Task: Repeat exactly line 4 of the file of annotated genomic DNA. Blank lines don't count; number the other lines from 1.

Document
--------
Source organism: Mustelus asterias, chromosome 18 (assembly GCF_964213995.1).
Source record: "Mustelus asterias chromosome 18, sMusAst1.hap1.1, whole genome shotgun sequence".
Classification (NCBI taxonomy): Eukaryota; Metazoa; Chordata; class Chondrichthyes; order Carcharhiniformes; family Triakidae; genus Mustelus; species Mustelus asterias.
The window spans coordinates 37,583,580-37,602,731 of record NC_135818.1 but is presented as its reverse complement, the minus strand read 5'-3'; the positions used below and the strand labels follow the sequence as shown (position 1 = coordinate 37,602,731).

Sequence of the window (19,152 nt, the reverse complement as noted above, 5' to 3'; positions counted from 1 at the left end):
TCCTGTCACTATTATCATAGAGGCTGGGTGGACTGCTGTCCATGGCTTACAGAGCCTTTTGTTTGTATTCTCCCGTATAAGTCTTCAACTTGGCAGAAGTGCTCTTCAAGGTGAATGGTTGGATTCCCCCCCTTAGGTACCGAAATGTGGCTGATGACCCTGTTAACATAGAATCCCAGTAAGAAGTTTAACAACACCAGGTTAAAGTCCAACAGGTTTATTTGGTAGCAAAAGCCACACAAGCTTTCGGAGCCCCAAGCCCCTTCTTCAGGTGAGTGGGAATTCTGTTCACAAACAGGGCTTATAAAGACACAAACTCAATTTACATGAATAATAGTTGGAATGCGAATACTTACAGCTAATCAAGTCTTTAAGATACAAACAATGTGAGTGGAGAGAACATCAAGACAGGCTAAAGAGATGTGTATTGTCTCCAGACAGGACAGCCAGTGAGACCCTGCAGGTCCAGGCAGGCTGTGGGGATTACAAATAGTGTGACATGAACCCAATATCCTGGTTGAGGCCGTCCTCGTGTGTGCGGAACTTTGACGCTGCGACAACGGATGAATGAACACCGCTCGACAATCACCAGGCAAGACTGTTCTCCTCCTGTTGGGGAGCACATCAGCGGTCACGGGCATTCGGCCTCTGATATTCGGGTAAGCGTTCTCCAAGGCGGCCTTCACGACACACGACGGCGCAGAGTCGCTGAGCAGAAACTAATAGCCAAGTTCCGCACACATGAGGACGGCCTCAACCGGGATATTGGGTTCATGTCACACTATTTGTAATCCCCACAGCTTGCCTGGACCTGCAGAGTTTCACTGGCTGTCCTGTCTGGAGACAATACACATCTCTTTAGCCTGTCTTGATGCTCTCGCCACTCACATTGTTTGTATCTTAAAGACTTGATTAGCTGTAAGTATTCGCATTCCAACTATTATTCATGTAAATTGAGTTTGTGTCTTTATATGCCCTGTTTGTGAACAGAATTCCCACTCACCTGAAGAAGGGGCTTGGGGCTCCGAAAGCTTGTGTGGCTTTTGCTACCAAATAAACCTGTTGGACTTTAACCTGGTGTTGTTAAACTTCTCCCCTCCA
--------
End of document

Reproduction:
The window spans coordinates 37,583,580-37,602,731 of record NC_135818.1 but is presented as its reverse complement, the minus strand read 5'-3'; the positions used below and the strand labels follow the sequence as shown (position 1 = coordinate 37,602,731).